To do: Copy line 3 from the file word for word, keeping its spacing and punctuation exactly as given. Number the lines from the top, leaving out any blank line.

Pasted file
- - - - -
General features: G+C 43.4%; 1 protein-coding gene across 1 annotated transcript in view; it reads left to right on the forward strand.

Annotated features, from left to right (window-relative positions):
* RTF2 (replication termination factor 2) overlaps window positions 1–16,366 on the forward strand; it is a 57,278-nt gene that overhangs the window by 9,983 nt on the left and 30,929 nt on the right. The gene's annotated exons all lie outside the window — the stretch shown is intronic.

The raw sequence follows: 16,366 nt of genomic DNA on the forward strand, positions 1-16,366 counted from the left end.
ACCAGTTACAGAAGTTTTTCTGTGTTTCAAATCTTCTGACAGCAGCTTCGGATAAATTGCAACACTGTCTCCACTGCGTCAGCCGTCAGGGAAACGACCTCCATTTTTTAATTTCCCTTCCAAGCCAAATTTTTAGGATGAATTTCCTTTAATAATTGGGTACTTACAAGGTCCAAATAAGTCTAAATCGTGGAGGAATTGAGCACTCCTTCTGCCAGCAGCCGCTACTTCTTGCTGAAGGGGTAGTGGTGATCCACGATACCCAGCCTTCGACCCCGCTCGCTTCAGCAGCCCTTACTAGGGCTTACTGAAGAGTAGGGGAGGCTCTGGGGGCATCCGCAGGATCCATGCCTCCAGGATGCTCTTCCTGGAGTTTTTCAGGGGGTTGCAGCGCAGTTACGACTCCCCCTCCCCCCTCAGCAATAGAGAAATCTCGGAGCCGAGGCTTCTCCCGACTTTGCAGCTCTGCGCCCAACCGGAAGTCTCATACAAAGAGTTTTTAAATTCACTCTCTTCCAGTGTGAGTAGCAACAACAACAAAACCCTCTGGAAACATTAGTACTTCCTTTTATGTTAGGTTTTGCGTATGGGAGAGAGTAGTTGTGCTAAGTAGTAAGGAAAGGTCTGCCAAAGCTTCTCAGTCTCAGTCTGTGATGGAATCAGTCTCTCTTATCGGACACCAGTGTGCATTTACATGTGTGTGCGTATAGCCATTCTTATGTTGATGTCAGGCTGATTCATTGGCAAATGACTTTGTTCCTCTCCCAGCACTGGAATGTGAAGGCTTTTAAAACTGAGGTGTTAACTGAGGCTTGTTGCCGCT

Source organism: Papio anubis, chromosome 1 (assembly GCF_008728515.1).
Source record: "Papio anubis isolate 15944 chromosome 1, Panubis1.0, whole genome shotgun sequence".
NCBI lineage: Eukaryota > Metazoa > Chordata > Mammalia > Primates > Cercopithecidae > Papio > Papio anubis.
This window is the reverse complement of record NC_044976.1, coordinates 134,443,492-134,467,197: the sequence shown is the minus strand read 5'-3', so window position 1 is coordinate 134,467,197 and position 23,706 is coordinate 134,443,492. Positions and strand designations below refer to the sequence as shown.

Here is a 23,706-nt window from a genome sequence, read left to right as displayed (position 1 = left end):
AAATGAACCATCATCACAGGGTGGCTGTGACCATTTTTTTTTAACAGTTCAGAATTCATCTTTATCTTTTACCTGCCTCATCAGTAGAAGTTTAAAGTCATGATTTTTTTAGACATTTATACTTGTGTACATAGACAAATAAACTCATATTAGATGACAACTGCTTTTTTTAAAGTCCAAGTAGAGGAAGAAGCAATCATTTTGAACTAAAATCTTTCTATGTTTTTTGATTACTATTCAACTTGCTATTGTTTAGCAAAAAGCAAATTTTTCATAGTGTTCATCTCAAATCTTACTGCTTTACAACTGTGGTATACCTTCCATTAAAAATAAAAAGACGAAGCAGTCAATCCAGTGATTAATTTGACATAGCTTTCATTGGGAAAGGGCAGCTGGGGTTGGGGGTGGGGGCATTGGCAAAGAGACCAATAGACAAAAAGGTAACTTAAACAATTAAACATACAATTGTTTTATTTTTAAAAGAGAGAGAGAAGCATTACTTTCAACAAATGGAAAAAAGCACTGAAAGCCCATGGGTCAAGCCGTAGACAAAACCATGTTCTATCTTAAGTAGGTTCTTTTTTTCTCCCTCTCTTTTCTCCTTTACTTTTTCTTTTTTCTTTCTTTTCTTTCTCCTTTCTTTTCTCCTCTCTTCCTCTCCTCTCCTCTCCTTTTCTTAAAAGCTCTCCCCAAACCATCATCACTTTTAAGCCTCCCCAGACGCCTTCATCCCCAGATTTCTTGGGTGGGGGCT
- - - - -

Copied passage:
* RTF2 (replication termination factor 2) overlaps window positions 1–16,366 on the forward strand; it is a 57,278-nt gene that overhangs the window by 9,983 nt on the left and 30,929 nt on the right. The gene's annotated exons all lie outside the window — the stretch shown is intronic.